HIS 460: Sesquicentennial Project: Primary Sources

Professor Rebecca McCoy, Spring 2015.

What Are Primary Sources?

A primary source is a document or other sort of evidence written or created during the time of study; primary sources offer an eyewitness view of a particular event.   


Types of primary sources include: addresses OR correspondence OR documents OR  "oral history" OR diaries OR speeches OR letters OR minutes OR interviews OR journals OR narratives OR memoirs OR  images OR "news film" OR autobiographies OR official records OR photographs. 

(You could copy this list and paste it into one of your search box lines...)

Image source: Primary source document--portion of contract agreement between G. W. Miles Rigor and Thomas R. Vickroy by which LVC was brought into being.  Paul A. W. Wallace.  Lebanon Valley College: A Centennial History.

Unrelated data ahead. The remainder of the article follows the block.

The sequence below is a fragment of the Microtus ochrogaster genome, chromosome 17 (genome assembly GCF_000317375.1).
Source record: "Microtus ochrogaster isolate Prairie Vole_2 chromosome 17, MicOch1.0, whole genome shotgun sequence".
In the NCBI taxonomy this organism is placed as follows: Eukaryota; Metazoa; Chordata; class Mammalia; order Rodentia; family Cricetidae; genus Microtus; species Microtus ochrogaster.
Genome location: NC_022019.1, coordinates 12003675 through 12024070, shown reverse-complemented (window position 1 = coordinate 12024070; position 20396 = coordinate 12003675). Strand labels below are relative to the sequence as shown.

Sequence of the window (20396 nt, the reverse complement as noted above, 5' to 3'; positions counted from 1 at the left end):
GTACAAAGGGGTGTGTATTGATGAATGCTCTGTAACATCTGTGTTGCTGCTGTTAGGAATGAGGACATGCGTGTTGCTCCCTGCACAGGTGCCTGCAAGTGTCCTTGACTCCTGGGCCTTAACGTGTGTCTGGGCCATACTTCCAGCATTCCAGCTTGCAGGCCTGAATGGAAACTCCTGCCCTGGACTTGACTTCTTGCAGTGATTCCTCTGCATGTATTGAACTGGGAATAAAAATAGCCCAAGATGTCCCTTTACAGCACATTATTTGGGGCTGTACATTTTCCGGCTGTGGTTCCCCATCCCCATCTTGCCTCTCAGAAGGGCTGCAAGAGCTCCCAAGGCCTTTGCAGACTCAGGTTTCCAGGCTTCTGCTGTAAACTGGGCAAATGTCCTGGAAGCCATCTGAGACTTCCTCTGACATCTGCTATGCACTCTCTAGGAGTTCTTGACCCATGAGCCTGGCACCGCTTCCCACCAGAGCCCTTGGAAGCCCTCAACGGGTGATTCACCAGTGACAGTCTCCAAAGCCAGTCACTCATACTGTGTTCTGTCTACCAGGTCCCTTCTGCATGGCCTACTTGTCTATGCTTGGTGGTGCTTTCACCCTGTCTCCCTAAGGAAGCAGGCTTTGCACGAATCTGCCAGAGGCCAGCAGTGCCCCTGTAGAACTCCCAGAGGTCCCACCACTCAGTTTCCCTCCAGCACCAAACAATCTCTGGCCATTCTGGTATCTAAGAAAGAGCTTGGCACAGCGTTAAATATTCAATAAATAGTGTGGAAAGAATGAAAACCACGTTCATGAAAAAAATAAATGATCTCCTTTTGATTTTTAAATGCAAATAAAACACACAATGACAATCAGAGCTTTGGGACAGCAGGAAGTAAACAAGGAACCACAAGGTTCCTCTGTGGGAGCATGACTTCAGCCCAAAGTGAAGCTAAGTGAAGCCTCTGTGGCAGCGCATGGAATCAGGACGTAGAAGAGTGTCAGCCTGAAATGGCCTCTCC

Primary Sources: Newspapers

Where to Search

  • Archives.   To find primary sources related to the LVC sesquicentennial, you'll searching within the LVC archives.
  • Digitized Archival Material.    LVC Newspapers, catalogs, yearbooks are available electronically.
  • Databases.       Some databases will provide primary source materials (diaries or newspaper articles) written during the time period you're researching. 

For original primary source documents, letters, manuscripts, etc., you'll need to visit library archives.  A large portion of archival materials are not available electronically.

Newspaper articles from the time period you're researching may be found in the LVC newspapers, Early American Newspapers, or the New York Times Historical.

Magazine articles published from the time period may be found in The Valley Magazine or Readers' Guide Retro.

Other primary source information may be gleaned from LVC Yearbooks or LVC Catalogs.

Image source:  LVC Faculty. 1904 Bizzare.

Primary Sources: Books

Primary Sources: Magazine Articles






Image source: Flying Dutchmen. The Quittapahilla, 1954.